Spots. Stripes. Bands. And circles time after time, showing various centres in the image overall. Organic areas and lines, but also graphic patterns, set in contrasts of strong colours or in harmonious colour tones. Initially, we can describe the painting of the Australian Aborigines only in abstract terms. Yet their art is not without objective. It is a testament to an ancient culture, which has developed visual ciphers for interpretation of the real world.
The Aborigines settled in Australia over 50,000 years ago and formed many language groups. All lived as hunter-gatherers. They shared the tenets of a world view that traced humans and nature to the same origins, namely the creative forces established in the land itself. Humans had special responsibility for the land, which they met through ceremonies and through sustainable everyday action.
Artistic forms of expression were an essential part of traditional life. They are handed down to the present day in the form of rock paintings and petroglyphs but – as ritually created ground pictures, as body painting or dance crests – they were mostly extremely transient. As many traditions were holy and secret, they remained largely unknown to the new European/American immigrants until the mid-20th century.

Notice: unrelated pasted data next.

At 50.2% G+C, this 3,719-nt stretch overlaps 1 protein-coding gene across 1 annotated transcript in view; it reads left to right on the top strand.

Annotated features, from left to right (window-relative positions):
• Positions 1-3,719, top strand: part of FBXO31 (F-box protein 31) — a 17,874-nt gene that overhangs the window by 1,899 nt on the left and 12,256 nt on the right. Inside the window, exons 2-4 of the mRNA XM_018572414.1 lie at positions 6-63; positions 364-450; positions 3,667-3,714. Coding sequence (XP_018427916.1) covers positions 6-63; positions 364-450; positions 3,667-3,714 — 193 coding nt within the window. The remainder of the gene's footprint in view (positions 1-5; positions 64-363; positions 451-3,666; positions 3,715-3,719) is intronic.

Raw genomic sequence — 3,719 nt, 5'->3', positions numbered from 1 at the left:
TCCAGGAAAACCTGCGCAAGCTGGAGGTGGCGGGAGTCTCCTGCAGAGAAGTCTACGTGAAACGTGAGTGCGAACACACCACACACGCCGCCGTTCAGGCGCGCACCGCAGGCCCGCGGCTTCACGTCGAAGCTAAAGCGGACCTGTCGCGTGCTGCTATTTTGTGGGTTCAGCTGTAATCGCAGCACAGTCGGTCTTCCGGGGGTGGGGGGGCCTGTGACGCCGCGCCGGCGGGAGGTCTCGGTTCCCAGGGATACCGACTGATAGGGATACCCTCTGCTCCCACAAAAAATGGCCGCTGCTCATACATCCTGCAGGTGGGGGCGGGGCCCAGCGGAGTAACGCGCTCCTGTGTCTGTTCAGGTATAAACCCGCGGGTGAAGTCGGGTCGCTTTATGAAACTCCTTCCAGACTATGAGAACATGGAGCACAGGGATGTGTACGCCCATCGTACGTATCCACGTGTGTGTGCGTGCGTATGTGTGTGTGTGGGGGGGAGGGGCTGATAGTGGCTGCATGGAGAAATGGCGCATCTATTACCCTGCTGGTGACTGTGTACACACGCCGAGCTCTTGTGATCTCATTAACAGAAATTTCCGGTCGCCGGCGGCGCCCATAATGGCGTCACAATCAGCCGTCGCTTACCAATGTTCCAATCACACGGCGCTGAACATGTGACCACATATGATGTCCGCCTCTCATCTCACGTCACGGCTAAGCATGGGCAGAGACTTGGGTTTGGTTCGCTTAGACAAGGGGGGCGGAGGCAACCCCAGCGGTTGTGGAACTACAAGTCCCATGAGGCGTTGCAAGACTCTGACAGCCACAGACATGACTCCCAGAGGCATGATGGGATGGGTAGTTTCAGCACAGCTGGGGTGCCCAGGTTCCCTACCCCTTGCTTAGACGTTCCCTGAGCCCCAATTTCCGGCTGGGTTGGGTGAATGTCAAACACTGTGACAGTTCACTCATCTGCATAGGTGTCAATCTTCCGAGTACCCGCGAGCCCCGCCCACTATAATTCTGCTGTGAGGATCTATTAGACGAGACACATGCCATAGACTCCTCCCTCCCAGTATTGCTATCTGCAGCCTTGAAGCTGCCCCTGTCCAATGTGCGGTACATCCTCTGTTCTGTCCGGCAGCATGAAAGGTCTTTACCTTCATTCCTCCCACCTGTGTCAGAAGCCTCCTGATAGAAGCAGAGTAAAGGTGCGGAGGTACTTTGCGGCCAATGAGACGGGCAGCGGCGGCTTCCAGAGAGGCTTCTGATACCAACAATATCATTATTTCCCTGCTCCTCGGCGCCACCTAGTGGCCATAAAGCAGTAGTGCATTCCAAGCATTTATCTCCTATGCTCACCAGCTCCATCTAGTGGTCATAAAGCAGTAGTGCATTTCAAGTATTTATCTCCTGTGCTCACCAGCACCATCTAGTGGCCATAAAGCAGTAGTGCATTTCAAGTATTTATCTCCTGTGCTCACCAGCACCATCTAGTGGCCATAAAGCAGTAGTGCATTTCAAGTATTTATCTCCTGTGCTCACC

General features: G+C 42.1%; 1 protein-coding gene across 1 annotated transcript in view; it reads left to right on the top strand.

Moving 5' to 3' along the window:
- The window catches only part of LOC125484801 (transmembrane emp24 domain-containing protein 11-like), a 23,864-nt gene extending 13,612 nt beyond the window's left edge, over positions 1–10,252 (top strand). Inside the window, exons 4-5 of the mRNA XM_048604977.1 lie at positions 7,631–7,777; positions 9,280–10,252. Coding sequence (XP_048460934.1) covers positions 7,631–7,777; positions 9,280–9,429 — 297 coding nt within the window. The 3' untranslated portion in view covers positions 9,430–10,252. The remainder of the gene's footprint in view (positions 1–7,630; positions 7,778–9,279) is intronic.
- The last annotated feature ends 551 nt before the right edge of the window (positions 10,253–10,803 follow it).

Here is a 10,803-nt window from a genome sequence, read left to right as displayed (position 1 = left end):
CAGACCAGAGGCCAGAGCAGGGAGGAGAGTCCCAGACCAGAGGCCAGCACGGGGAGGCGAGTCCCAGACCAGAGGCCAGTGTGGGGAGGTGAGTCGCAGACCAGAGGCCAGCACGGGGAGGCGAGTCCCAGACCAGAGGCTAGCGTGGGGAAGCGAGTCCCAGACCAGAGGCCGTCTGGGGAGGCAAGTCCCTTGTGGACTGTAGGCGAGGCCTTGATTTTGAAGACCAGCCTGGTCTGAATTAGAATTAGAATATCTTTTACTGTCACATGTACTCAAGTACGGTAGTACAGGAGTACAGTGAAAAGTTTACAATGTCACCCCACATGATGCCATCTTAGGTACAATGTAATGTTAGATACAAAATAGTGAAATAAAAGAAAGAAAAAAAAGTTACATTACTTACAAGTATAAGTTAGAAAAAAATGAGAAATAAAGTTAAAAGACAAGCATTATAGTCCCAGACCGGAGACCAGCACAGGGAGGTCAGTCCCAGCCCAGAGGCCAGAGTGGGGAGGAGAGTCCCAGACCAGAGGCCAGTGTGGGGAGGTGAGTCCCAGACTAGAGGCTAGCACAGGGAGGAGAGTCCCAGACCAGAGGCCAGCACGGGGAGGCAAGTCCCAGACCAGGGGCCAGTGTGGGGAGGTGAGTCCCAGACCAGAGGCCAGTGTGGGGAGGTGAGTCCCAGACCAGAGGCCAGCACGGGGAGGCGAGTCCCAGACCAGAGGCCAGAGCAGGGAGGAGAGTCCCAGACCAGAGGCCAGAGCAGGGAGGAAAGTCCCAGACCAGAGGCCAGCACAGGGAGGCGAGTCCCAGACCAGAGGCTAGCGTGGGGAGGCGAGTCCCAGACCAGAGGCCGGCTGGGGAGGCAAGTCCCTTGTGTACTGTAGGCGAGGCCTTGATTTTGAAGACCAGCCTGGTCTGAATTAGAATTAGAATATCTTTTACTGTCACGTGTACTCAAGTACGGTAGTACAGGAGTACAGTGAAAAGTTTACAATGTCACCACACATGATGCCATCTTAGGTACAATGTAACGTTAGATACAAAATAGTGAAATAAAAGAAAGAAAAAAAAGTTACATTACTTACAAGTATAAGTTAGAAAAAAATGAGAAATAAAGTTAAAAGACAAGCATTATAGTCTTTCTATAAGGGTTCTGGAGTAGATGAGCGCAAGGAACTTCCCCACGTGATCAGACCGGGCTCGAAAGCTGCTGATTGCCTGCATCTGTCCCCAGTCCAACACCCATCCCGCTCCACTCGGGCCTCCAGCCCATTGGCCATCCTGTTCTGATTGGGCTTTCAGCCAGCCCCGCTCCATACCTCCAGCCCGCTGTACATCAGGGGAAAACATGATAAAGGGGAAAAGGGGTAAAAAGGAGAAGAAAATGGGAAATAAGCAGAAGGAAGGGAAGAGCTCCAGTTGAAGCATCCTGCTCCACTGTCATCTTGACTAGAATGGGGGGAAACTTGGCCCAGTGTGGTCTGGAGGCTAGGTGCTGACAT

The use of industrial paints and modern, mobile primers goes back to 1972, when ritual specialists in Papunya began to convert parts of their special tradition into new image formats, which are set out like mythical maps. The basic subject was and is the land, the specific form of which – mountain ranges, lakes, waterholes or trees – stems from creative beings. Even today, their power must and can be activated in these places for the present time. To the artists, the right – true – implementation of their respective specific traditions is more important than aesthetic criteria. However, this does not prevent them from experimenting with different artistic possibilities and forging new paths.
On level 1 works are assembled, which refer in their creative form to the beginnings of Aborigine painting in the 1970s. These are contrasted with five works on wood by Ngipi Ward (Patjarr, Kayili Artists) and Kanta Kathleen Donnegan (Tjuntuntjara, Spinifex Art Projects). The works, which were created in 2013 and 2014, demonstrate the spectrum established even in the 1970s between comprehensive “documentation” of a region with its sacred places and the specific local view and its seasonal changes. Ngipi Ward’s pictures relate to the Kuluntjarra salt lake and to the changing vegetation of the Gibson Desert, whilst Kanta Kathleen Donnegan’s painting represents the paths of the ancestor creators around Kapi Piti Kutjara.